A typical day in the life of a contractor is full of challenges, tight schedules and problem solving. One common challenge that contractors face on a daily basis involves their equipment. This regular challenge is also one that happens to be avoidable. By carrying out a few standard preventative maintenance efforts, crews can make sure their equipment fires up every time and is consistently working as hard as they are. One common piece of equipment found on many job sites is the compact tool carrier or CTC. These machines are extremely versatile, and contractors frequently count on them to perform in the toughest of conditions. By selecting the proper equipment, and performing some basic preventative maintenance measures, a CTC will live a long and productive life and will positively impacting contractors’ bottom lines.
The old saying, “An ounce of prevention is worth a pound of cure,” certainly applies to maintaining a CTC. With this in mind, before firing up the CTC, a contractor can follow this simple checklist to ensure the equipment performs at its best.
Get a good look: A contractor will want to inspect the entire machine for damage or wear. This includes a visual inspection of the tracks or wheels, fittings, body, controls and any attachments. Also, check the tire pressure or track tension. Inspect battery terminals for corrosion and loose or chafing wires. When cleaning battery terminals, remove the negative terminal first and install it last. Inspect and replace any belts that are cracked.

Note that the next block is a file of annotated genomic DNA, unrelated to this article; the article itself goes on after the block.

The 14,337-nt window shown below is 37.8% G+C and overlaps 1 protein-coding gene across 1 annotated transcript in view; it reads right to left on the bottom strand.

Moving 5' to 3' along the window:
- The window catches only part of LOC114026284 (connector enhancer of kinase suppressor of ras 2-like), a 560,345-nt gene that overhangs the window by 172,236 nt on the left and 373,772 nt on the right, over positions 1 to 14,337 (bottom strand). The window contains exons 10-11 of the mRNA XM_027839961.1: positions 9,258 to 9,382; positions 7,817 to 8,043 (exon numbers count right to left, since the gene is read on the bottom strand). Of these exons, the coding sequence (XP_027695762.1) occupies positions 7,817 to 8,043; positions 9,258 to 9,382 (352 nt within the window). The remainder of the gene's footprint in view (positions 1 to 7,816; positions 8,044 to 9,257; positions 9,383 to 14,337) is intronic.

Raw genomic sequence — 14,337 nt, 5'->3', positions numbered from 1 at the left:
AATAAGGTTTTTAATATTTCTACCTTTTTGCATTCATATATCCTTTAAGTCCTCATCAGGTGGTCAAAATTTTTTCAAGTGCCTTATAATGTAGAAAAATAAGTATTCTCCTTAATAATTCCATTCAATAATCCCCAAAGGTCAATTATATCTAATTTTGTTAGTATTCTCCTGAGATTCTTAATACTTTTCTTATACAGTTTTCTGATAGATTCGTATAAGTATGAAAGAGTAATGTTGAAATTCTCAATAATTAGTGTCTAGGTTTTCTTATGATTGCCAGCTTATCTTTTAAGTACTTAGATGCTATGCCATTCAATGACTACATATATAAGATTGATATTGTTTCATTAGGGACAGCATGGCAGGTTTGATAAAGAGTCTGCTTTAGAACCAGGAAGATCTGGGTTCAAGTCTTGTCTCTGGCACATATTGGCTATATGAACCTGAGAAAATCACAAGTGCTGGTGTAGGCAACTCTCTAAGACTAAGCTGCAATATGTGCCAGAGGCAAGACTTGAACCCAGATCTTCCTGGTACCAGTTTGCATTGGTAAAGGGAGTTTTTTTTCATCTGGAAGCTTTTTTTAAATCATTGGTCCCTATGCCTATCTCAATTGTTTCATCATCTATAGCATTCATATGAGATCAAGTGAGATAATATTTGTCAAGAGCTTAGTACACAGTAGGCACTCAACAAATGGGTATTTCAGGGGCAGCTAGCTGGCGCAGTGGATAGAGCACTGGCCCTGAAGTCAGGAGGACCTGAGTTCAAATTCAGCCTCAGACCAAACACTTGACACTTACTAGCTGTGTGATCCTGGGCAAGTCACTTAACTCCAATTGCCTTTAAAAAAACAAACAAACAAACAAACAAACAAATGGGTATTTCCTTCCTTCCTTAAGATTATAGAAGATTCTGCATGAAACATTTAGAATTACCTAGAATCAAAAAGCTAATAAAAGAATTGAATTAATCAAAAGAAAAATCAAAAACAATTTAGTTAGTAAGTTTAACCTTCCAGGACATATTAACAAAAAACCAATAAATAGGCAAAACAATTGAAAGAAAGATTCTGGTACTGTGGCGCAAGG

Check fluid levels: Make sure that engine oil, gasoline (or diesel), hydraulic fluid and battery water are all at the correct levels. Top off the fluids, if necessary, but be careful not to overfill.
Monitor filters: The air filter is made up of the canister, indicator, pre-filter and main filter. Make sure to clean the canister prior to opening it to inspect or service the pre-filter or the main air filter. Some air filter systems are fitted with a service indicator mounted on the outside of the canister. The service indicator will tell the condition of the air filter. If the filter is restricted, the inside indicator will block the clear viewing window. The air filter will need to be inspected and changed on a regular basis. Additionally, EPA standards have changed over the past few years, and many engine systems now have a component called a carbon canister, which collects fumes from the fuel systems. The carbon canister has a service life and needs to be replaced every 200 hours or sooner if the canister become s restricted with dust or dirt or saturated with fuel.
Grease and tighten: Grease all pivot points and tighten all nuts and bolts before heading out into the field. There are a lot of possible issues that can arise from loose parts, and doing a simple check with a wrench before using the CTC will reduce wear and extend the life of the machine’s components.